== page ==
Today’s race went well for me, but not that well! I took 8th out of 15 in the Sport 50-54 group, 86th out of 148 overall.

Why did I think I would do better? First, the uphill start and long ski trail lead-out played to my strengths. Second, the singletrack at Minooka—tight and twisty though it can be—isn’t especially technical. For example, there are no technical descents, and those are a big problem for me at other courses. Today I did get a good start and I was running with some of the top guys until we hit the singletrack. Then their superior skills allowed them to pull away. I reclaimed time on some of them when the trail would open up, but I lost too much time in the woods to be truly competitive. Series leader Stuart Shelton (Team Extreme) won the age group, his third victory this season. He also has four second-place finishes and has locked up the series points title.

My Team Pedal Moraine teammate Scott Palmersheim won the Sport 55-59 class. I like to think I helped: I quickly got out of his way when he caught me midway through Lap 2.

Up next on my race schedule is the 100-mile Race The Lake on August 13, so after today’s mountain bike race I went out for a quick 20 miles on the road. I finished the week with 201 total miles (mountain and road combined) and 13 hours in the saddle. It was my highest volume week so far this year. But I might surpass those totals in the week to come: I will test my endurance next Sunday in the non-competitive 105-mile Holy Hill Classic.

Tuesday, July 18, 2017

TDF Stage 13 Vs. My Monday Training Ride

Impressive.
Yesterday I completed my longest ride so far this season: 63 miles. That’s 101 kilometers, the same distance covered by the riders in the Tour de France last Friday on Stage 13. But total distance is where the similarities end!

My solo ride was just training, not racing. In a competitive situation—or at least in a group of riders sharing the work—I would have improved on my average speed of 17.5 mph. I took 3:36 to complete my route.

Warren Barguil (Team Sunweb) won Stage 13 of the Tour de France in 2:36, completing his 101 kilometers an hour faster than I completed mine. Fabio Felline (Trek-Segafredo) finished last in 3:03. So, my training ride time was just 33 minutes off the time of a Tour de France contestant over the same distance. I should feel pretty good about myself, right?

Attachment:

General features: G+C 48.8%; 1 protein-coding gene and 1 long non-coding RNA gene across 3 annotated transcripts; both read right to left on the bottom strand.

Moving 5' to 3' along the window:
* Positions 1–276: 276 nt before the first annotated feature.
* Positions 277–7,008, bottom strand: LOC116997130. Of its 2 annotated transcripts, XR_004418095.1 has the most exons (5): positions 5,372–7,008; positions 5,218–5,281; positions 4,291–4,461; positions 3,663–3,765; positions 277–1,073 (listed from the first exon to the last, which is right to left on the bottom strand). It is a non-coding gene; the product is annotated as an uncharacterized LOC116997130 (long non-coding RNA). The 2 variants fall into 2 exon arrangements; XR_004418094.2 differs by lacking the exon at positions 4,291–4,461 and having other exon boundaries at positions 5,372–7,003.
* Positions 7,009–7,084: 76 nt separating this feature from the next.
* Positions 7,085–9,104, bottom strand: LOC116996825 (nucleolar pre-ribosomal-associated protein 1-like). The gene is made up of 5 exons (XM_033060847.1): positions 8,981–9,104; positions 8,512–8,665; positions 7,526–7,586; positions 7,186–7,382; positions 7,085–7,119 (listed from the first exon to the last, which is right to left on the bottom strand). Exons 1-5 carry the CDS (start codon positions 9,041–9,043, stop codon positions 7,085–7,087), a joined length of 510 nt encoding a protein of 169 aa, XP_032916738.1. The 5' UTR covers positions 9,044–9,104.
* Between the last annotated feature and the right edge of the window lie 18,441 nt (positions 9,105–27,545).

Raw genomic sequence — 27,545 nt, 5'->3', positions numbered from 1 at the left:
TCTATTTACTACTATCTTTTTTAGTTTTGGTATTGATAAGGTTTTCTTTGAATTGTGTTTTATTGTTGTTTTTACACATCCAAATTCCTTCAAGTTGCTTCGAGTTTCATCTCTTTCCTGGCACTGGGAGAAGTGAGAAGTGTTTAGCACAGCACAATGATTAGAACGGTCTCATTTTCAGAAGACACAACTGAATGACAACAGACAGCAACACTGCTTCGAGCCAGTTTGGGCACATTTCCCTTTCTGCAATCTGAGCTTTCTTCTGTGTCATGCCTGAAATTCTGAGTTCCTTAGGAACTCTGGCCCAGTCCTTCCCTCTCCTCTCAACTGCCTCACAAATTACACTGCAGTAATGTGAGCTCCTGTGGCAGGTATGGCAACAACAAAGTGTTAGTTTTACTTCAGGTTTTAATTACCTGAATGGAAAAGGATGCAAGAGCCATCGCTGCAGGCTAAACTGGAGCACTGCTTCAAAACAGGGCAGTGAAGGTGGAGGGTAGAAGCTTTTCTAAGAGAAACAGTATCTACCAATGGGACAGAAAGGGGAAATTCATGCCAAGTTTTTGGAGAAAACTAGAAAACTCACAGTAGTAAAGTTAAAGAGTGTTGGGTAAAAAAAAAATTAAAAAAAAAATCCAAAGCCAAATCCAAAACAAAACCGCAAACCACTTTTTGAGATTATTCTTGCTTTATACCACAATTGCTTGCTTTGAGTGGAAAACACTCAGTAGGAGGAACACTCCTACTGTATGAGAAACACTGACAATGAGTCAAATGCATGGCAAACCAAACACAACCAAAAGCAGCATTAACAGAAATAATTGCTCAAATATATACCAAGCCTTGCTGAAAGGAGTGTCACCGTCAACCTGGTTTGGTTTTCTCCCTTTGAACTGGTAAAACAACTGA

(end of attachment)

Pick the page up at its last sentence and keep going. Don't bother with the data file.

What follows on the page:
Not so fast! My ride included 1,716 feet of climbing, which is an OK total over that distance in this part of the world but nothing special. Located in the heart of the Pyrenees, Stage 13 of the Tour de France included three Category 1 mountains and something like 7,600 feet of climbing! Faced with that much climbing, I surely would have been nowhere near Felline’s time, not that 33 minutes was very close in the first place. And I went into my ride well-rested after an easy weekend. The Tour de France guys had just completed a brutal 133-mile mountain stage on Thursday, 126 miles on Wednesday, 111 miles on Tuesday … you get the drift.

At 101 kilometers, Stage 13 was the shortest road stage of the Tour de France in 30 years. At 101 kilometers, my Monday ride was my first metric century of 2017. Usually that distinction goes to Cheesehead Roubaix, but not this year. I had not gone past 50 miles prior to yesterday—more mountain biking means fewer opportunities for long road rides. But I’m now less than 4 weeks away from Race The Lake, a 100-mile road race around Lake Winnebago, and I need to train for greater endurance. Yesterday I felt good. I would have needed some food and more hydration to make it to 100 miles, though. On July 30, the Holy Hill Classic will tell me whether I’m on track: 105 training miles with an estimated 4,474 feet of climbing. I won’t get through that without eating. It should be great practice for Race The Lake in every respect.